Chemical Book (2008). 1,2-Dimethoxyethane. http://www.chemicalbook.com/ChemicalProductProperty_EN_CB9232185.htm *
Chemical Book (2008). 1,3-Dioxolane. http://www.chemicalbook.com/ChemicalProductProperty_EN_CB5712494.htm *

Cited By (18)

* Cited by examiner, † Cited by third party
Publication number Priority date Publication date Assignee Title
US10263283B2 (en) 2014-01-30 2019-04-16 Wildcat Discovery Technologies, Inc Electrolyte formulations
US10084204B2 (en) 2014-07-21 2018-09-25 GM Global Technology Operations LLC Electrolyte solution and sulfur-based or selenium-based batteries including the electrolyte solution
CN105280953A (en) * 2014-07-21 2016-01-27 通用汽车环球科技运作有限责任公司 Electrolyte solution and sulfur-based or selenium-based batteries including the electrolyte solution
KR101771295B1 (en) * 2014-10-29 2017-08-24 주식회사 엘지화학 Electrolyte solution for lithium metal battery and lithium metal battery comprising the same
US20160141598A1 (en) * 2014-11-14 2016-05-19 GM Global Technology Operations LLC Methods for making a solid electrolyte interface layer on a surface of an electrode
US9979008B2 (en) * 2014-11-14 2018-05-22 GM Global Technology Operations LLC Methods for making a solid electrolyte interface layer on a surface of an electrode
US10388947B2 (en) 2015-02-06 2019-08-20 The Regents Of The University Of California Pnictide containing catalysts for electrochemical conversion reactions and methods of use
WO2016177614A1 (en) * 2015-05-04 2016-11-10 Fraunhofer-Gesellschaft zur Förderung der angewandten Forschung e.V. Electrolyte for an alkali-sulfur battery, alkali-sulfur battery containing the electrolyte and uses of the components of same
US9887434B2 (en) 2015-06-22 2018-02-06 Wildcat Discovery Technologies, Inc Electrolyte formulations for lithium ion batteries
US10079406B2 (en) 2015-06-22 2018-09-18 Wildcat Discovery Technologies, Inc Electrolyte formulations for lithium ion batteries
US9466857B1 (en) 2015-06-22 2016-10-11 Wildcat Discovery Technologies, Inc. Electrolyte formulations for lithium ion batteries
WO2018007665A1 (en) 2016-07-04 2018-01-11 Fundación Cidetec Electrolyte based on sulfur/polysulfur for lithium/sulfur batteries
US10128537B2 (en) 2016-08-30 2018-11-13 Wildcat Discovery Technologies, Inc. Electrolyte formulations for electrochemical cells containing a silicon electrode
KR20180025581A (en) * 2016-09-01 2018-03-09 주식회사 엘지화학 Electrolyte comprising lithium polysulfide for lithium air battery, and lithium air battery
CN106887640A (en) * 2017-03-15 2017-06-23 苏州大学 A kind of lithium-sulfur cell electrolyte for improving battery capacity and preparation method thereof
WO2019039832A3 (en) * 2017-08-22 2019-05-09 전자부품연구원 Electrolyte for lithium-sulfur secondary battery, and lithium-sulfur secondary battery comprising same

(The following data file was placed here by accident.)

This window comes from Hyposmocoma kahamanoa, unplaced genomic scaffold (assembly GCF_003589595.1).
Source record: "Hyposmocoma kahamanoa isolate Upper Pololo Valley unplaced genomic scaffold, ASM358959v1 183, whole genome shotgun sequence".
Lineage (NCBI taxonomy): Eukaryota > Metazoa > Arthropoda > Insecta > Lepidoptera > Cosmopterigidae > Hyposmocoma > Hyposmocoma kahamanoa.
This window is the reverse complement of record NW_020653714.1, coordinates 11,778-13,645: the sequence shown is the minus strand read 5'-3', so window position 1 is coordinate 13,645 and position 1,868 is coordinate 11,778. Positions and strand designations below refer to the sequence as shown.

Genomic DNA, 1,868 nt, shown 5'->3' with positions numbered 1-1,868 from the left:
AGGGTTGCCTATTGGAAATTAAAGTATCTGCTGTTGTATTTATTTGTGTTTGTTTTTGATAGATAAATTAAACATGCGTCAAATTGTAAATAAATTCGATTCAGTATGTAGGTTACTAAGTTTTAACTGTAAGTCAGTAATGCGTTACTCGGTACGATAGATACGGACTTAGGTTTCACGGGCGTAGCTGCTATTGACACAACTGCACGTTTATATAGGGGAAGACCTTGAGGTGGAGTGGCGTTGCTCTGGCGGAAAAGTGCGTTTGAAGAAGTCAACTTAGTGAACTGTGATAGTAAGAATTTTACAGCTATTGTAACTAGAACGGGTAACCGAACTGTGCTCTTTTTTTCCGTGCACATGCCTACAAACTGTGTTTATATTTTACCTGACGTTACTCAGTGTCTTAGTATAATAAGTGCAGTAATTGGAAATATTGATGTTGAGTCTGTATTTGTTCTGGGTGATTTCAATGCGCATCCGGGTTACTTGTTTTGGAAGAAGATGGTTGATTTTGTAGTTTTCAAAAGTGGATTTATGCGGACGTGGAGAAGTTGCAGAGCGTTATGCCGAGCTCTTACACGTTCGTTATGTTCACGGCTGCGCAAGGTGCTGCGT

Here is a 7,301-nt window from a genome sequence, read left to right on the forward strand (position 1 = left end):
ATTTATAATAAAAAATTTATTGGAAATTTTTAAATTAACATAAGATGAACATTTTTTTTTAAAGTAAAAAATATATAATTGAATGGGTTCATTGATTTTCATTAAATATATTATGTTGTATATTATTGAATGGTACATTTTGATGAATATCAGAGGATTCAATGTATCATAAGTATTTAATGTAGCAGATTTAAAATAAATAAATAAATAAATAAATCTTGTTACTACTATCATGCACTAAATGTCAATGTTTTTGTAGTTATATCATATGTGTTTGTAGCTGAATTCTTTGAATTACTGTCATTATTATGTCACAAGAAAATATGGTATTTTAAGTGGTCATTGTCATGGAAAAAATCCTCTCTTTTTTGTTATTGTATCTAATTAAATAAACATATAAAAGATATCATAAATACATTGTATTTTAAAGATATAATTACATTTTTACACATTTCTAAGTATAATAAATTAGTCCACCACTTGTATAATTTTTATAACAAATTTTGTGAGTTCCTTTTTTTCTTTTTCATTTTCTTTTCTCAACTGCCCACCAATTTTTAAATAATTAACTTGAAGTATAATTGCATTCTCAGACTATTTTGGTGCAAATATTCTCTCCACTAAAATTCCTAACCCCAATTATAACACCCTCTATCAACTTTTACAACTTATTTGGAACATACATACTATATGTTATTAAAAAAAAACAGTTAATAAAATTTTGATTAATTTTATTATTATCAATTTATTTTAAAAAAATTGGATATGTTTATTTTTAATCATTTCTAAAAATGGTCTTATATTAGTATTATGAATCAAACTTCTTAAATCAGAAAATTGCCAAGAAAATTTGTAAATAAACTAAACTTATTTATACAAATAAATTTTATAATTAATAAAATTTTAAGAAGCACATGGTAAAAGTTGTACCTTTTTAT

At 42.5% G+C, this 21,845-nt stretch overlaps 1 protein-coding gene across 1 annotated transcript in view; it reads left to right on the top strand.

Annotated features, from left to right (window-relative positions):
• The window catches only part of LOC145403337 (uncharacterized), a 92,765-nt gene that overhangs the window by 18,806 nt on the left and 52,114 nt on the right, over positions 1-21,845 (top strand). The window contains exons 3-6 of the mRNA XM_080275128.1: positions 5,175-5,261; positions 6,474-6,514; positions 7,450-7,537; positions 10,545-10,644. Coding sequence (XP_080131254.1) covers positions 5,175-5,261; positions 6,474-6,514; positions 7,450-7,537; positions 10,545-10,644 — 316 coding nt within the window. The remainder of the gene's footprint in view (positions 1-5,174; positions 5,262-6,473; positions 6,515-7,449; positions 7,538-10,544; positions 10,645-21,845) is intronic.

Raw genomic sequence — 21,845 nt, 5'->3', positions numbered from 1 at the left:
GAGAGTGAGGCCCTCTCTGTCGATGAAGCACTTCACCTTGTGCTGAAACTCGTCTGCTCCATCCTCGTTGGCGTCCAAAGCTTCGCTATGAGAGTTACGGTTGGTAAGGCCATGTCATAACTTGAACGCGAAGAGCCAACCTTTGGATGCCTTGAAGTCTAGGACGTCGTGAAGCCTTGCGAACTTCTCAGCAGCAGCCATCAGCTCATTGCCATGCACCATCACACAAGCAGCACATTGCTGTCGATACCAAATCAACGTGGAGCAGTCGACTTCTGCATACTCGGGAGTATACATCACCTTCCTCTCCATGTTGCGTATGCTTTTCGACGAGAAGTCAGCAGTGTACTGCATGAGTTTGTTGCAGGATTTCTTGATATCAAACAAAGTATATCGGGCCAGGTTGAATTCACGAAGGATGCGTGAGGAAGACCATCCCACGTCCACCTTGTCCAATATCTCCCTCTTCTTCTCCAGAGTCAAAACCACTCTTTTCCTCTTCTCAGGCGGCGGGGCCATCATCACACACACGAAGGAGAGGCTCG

WO2019202284A1 (en) 2018-04-20 2019-10-24 Arkema France Lithium/sulfur battery with increased capacity and associated production process
FR3080491A1 (en) * 2018-04-20 2019-10-25 Arkema France Increased lithium / sulfur battery and associated methods

Also Published As

Publication number Publication date
WO2014093978A1 (en) 2014-06-19

Similar Documents

Publication Publication Date Title
Kubota et al. practical issues and future perspective for Na-ion batteries
KR101213286B1 (en) Long life lithium batteries with stabilized electrodes
JP4448275B2 (en) Electrolyte solution for lithium secondary battery and lithium secondary battery containing the same
EP2262047B1 (en) Non-aqueous electrolyte battery
US20060216612A1 (en) Electrolytes, cells and methods of forming passivation layers
Balducci et al. Development of safe, green and high performance ionic liquids-based batteries (ILLIBATT project)
US20070015055A1 (en) Cathode active material comprising additive for improving overdischarge-performance and lithium secondary battery using the same
Chen et al. Exceptional electrochemical performance of rechargeable Li–S batteries with a polysulfide-containing electrolyte
KR100467453B1 (en) Electrolyte for lithium secondary batteries and lithium secondary batteries comprising the same
Erickson et al. Development of advanced rechargeable batteries: a continuous challenge in the choice of suitable electrolyte solutions
JP2001110455A (en) Non-aqueous electrolyte battery
JP5466364B2 (en) Lithium / sulfur battery electrolyte and lithium / sulfur battery using the same
JP4804686B2 (en) Nonaqueous electrolyte secondary battery and manufacturing method thereof
KR101639858B1 (en) Additive for non-aqueous liquid electrolyte, non-aqueous liquid electrolyte and lithium secondary battery comprising the same
US9590273B2 (en) Non-aqueous electrolyte solution and lithium secondary battery including the same
JP2005078820A (en) Non-aqueous electrolyte secondary battery
KR20080053493A (en) Lithium-sulphur battery with high specific energy
JP2003203674A (en) Nonaqueous electrolyte secondary cell
WO2006030624A1 (en) Nonaqueous electrolyte secondary battery
KR101108945B1 (en) Electrolyte for lithium-sulphur batteries and lithium-sulphur batteries using the same
JP6252486B2 (en) Lithium ion secondary battery
JPH09147913A (en) Nonaqueous electrolyte battery
JP5815481B2 (en) Non-aqueous electrolyte and lithium secondary battery provided with the same
EP2751866B1 (en) Fluorinated electrolyte compositions
JP2002025615A (en) Lithium secondary battery

Legal Events

Date Code Title Description
AS Assignment

Owner name: ENERGY, UNITED STATES DEPARTMENT OF, DISTRICT OF C

Free format text: CONFIRMATORY LICENSE;ASSIGNOR:PENNSYLVANIA STATE UNIVERSITY, THE;REEL/FRAME:033171/0964

Effective date: 20140117

AS Assignment

Owner name: THE PENN STATE RESEARCH FOUNDATION, PENNSYLVANIA

Free format text: ASSIGNMENT OF ASSIGNORS INTEREST;ASSIGNORS:WANG, DONGHAI;CHEN, SHURU;DAI, FANG;SIGNING DATES FROM 20151110 TO 20151216;REEL/FRAME:037382/0131

STCB Information on status: application discontinuation

Free format text: ABANDONED -- FAILURE TO RESPOND TO AN OFFICE ACTION